What happens in your body when you think of wanting something very badly?
Give yourself a moment to really envision something you desire, and notice any changes through your breath and muscles.
Did you observe any kind of tightening, a sense of restriction, or shortening of your breath?
Wanting begins with needing, food and sleep, and connection with other human beings for example. As babies and toddlers, on an embodied level, needing and wanting may be expressed through crying and reaching out to grasp. The baby reaches for the mother’s breast, the bottle, as a plea to be picked up and held; later on we may cling tightly to our favorite toy.
However, the ways in which we express and aim to fulfill our desires may develop inefficiently. We may learn to reach out and attempt to grasp what we want both literally and figuratively in restrictive ways, or to try and deny our desires in full. This diminishes our connection to living in the flow that leads us toward more embodied freedom and the fulfillment of our desires in the first place. Read More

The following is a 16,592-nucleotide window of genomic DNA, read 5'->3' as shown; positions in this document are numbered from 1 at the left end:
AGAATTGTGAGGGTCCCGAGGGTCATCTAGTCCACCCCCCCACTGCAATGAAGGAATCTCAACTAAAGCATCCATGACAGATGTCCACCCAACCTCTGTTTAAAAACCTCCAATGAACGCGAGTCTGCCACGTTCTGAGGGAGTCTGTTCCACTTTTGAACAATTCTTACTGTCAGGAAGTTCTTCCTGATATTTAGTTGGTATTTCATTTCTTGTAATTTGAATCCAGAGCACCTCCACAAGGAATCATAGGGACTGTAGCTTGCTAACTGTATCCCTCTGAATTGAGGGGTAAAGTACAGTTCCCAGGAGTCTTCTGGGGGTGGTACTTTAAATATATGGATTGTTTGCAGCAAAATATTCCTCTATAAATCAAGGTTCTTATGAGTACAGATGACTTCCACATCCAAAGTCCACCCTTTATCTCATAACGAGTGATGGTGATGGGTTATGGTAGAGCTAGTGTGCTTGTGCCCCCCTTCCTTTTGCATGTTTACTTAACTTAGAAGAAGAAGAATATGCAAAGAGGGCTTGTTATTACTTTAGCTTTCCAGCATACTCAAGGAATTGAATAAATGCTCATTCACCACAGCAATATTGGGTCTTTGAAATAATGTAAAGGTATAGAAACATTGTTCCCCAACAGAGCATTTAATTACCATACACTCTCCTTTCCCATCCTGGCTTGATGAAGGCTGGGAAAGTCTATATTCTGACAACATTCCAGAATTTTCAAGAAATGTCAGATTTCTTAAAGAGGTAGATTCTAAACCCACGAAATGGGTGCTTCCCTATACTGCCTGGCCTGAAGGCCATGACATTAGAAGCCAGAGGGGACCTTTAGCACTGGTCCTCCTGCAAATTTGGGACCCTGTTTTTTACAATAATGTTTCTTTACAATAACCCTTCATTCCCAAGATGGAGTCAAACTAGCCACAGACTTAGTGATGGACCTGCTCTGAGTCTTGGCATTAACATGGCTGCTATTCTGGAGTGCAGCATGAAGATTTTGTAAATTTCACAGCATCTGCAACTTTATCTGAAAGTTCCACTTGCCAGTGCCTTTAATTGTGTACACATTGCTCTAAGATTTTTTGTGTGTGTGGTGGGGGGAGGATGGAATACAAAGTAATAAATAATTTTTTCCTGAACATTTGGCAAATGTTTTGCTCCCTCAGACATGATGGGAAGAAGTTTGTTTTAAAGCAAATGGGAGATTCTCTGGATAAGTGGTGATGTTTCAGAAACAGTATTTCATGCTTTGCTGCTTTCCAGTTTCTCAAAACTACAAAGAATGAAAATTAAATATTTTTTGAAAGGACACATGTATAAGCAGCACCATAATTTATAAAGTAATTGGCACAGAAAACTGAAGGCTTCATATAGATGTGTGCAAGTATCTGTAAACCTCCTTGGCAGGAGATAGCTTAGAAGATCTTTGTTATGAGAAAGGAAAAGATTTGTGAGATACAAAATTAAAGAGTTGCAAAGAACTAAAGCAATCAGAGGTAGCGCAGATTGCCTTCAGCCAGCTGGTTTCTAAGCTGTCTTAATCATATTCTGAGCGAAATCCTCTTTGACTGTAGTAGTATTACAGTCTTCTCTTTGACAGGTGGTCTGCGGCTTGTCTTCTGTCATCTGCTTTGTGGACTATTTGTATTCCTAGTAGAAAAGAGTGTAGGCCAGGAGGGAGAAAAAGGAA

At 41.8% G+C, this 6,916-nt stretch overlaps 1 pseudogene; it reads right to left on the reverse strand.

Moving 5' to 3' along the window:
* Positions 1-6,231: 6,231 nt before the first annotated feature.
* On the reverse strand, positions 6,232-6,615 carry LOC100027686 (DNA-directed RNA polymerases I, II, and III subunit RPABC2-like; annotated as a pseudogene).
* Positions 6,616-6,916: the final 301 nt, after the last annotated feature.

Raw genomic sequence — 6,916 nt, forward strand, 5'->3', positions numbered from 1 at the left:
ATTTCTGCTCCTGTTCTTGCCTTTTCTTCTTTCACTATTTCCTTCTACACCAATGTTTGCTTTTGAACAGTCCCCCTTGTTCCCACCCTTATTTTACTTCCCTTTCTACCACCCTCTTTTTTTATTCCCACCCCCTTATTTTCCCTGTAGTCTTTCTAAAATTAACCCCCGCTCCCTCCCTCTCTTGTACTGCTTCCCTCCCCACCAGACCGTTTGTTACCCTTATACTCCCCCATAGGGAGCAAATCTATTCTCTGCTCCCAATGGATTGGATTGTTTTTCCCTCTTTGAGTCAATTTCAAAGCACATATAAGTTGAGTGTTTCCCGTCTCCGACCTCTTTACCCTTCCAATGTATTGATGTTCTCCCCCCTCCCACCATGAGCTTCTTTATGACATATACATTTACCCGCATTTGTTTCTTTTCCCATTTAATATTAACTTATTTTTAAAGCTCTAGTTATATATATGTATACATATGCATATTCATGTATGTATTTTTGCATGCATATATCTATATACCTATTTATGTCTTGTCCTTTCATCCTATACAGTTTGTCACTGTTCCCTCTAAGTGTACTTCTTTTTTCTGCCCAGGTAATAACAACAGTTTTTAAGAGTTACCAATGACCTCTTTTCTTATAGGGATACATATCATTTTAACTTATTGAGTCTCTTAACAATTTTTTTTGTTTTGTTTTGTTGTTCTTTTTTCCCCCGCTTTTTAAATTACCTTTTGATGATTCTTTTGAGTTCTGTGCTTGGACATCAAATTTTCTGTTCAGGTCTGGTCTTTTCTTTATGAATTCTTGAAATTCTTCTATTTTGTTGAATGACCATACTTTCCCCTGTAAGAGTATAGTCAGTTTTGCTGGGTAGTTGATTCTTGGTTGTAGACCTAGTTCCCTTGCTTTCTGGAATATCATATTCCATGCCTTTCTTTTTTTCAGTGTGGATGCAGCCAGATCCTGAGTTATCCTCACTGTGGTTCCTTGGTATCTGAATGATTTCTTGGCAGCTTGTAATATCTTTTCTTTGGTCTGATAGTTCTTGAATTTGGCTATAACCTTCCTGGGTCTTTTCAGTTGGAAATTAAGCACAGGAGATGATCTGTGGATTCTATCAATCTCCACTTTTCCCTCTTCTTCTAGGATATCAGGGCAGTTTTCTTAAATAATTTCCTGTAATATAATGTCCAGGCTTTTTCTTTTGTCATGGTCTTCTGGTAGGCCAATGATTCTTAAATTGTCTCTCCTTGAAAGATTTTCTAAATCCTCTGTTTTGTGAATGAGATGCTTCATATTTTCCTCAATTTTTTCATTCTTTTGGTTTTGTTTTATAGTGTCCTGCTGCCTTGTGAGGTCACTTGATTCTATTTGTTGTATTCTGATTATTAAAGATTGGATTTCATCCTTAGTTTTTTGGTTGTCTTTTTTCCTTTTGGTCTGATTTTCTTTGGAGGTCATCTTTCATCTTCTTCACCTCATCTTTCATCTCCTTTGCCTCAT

Instead of tying up our cognitive resources consciously deciding how to tie our shoes, eat our meals, and get to work every day etc., we create habits to ensure these activities are reliably completed in order to free up space for other, potentially more fertile, thought processes. Habits satiate our desire for predictability. That which remains static is much easier to control. In a life dominated by unconscious habit, we can maintain our status quo, for better or worse, in attempts to minimize having to manage our relationships to change and unpredictability.
In the other direction, we may long to lose control as a means of disrupting this stasis, perhaps helping us to remember that we’re alive. Read More
Why does it take a crisis for us to wake up? We slumber in the false security of habit and stasis, content to close our eyes to the injustices of our world as long as they do not directly affect I, Me, or Mine. But when a crisis is what we’ve got, it’s all we can do to act quickly to put out the fire, no matter the cost to our wellbeing. The thing is, adrenaline burns up just as fast as the fire is extinguished. So if we’re dealing with long-term systemic crises, it’s absolutely crucial to know how to establish a well-organized framework for sustainable (M)ovement that supports us as individuals and in turn, each other.